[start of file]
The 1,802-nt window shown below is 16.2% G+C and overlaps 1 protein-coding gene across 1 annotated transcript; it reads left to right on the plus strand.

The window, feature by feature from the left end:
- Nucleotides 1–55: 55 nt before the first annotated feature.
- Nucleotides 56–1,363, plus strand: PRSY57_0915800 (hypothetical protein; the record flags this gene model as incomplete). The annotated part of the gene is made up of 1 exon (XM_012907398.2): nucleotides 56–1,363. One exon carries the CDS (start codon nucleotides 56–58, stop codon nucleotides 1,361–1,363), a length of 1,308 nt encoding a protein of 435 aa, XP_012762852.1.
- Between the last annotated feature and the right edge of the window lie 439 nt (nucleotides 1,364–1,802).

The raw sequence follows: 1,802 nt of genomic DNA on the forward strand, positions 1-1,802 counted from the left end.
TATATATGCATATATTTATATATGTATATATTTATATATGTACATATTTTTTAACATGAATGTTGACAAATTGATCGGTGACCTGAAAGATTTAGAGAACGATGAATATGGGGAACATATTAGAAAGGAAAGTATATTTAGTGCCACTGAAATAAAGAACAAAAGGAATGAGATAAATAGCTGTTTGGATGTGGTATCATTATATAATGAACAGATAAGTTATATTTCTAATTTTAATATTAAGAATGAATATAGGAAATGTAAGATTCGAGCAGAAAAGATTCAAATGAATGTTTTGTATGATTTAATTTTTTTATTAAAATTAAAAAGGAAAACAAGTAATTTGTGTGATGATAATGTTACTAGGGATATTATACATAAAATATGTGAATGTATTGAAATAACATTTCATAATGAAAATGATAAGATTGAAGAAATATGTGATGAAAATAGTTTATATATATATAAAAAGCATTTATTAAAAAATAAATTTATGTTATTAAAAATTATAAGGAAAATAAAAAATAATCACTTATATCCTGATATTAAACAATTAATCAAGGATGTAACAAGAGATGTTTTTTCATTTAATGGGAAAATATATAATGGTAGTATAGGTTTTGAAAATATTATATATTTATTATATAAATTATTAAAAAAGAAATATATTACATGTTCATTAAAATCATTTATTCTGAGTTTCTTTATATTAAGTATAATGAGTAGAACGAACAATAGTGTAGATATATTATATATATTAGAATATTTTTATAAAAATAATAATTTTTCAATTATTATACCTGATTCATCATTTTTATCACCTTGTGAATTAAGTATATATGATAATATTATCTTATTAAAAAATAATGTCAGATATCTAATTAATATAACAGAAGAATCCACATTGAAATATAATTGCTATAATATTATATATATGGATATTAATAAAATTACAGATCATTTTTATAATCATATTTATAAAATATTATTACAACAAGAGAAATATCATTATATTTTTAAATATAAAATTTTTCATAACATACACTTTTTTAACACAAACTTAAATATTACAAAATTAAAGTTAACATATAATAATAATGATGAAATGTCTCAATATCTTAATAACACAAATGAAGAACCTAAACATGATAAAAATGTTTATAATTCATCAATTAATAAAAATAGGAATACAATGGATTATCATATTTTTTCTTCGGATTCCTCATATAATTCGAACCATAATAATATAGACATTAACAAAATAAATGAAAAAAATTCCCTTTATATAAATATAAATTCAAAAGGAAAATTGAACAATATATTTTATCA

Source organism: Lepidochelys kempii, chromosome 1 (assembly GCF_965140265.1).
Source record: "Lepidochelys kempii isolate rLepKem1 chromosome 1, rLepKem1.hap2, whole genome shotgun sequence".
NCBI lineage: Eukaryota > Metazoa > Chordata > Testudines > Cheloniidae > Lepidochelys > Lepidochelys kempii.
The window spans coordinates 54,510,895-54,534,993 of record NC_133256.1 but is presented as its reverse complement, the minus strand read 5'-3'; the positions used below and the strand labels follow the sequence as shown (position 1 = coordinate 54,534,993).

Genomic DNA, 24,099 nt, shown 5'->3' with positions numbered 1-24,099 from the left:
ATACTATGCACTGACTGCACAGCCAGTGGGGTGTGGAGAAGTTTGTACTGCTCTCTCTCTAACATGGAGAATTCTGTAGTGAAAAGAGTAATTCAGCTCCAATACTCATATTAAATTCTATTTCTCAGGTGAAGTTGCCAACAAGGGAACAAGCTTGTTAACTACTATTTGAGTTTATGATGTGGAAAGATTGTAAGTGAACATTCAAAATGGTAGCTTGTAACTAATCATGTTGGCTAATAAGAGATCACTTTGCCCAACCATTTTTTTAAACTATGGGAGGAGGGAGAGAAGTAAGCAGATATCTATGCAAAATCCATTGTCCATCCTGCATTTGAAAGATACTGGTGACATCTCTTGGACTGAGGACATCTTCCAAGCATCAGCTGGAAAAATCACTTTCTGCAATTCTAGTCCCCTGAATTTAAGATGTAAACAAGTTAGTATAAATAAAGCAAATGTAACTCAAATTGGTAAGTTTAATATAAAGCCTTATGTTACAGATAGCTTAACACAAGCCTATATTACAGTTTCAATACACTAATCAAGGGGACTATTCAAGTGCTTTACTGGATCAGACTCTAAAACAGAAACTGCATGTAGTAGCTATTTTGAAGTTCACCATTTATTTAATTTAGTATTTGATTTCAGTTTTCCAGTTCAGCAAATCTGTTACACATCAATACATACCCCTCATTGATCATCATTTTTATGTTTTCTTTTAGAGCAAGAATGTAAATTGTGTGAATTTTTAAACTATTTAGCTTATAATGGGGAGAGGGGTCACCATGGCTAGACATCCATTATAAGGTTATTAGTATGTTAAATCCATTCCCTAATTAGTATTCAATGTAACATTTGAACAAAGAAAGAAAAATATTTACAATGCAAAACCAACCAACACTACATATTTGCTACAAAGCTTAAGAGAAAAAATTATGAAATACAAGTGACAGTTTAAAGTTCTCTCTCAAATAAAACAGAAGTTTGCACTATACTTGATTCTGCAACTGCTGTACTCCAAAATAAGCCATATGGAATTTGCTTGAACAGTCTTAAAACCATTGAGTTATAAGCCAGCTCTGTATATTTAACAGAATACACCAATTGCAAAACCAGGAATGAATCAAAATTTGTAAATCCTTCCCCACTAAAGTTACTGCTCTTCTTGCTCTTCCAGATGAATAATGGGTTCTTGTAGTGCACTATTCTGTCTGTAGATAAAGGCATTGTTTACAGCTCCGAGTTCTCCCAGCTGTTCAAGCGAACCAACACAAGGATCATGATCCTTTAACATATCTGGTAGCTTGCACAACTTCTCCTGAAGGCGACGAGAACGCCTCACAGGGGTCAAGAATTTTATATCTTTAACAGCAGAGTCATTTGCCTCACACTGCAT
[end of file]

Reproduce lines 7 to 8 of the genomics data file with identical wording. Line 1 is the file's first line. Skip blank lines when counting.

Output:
TATATATGCATATATTTATATATGTATATATTTATATATGTACATATTTTTTAACATGAATGTTGACAAATTGATCGGTGACCTGAAAGATTTAGAGAACGATGAATATGGGGAACATATTAGAAAGGAAAGTATATTTAGTGCCACTGAAATAAAGAACAAAAGGAATGAGATAAATAGCTGTTTGGATGTGGTATCATTATATAATGAACAGATAAGTTATATTTCTAATTTTAATATTAAGAATGAATATAGGAAATGTAAGATTCGAGCAGAAAAGATTCAAATGAATGTTTTGTATGATTTAATTTTTTTATTAAAATTAAAAAGGAAAACAAGTAATTTGTGTGATGATAATGTTACTAGGGATATTATACATAAAATATGTGAATGTATTGAAATAACATTTCATAATGAAAATGATAAGATTGAAGAAATATGTGATGAAAATAGTTTATATATATATAAAAAGCATTTATTAAAAAATAAATTTATGTTATTAAAAATTATAAGGAAAATAAAAAATAATCACTTATATCCTGATATTAAACAATTAATCAAGGATGTAACAAGAGATGTTTTTTCATTTAATGGGAAAATATATAATGGTAGTATAGGTTTTGAAAATATTATATATTTATTATATAAATTATTAAAAAAGAAATATATTACATGTTCATTAAAATCATTTATTCTGAGTTTCTTTATATTAAGTATAATGAGTAGAACGAACAATAGTGTAGATATATTATATATATTAGAATATTTTTATAAAAATAATAATTTTTCAATTATTATACCTGATTCATCATTTTTATCACCTTGTGAATTAAGTATATATGATAATATTATCTTATTAAAAAATAATGTCAGATATCTAATTAATATAACAGAAGAATCCACATTGAAATATAATTGCTATAATATTATATATATGGATATTAATAAAATTACAGATCATTTTTATAATCATATTTATAAAATATTATTACAACAAGAGAAATATCATTATATTTTTAAATATAAAATTTTTCATAACATACACTTTTTTAACACAAACTTAAATATTACAAAATTAAAGTTAACATATAATAATAATGATGAAATGTCTCAATATCTTAATAACACAAATGAAGAACCTAAACATGATAAAAATGTTTATAATTCATCAATTAATAAAAATAGGAATACAATGGATTATCATATTTTTTCTTCGGATTCCTCATATAATTCGAACCATAATAATATAGACATTAACAAAATAAATGAAAAAAATTCCCTTTATATAAATATAAATTCAAAAGGAAAATTGAACAATATATTTTATCA

Source organism: Lepidochelys kempii, chromosome 1 (assembly GCF_965140265.1).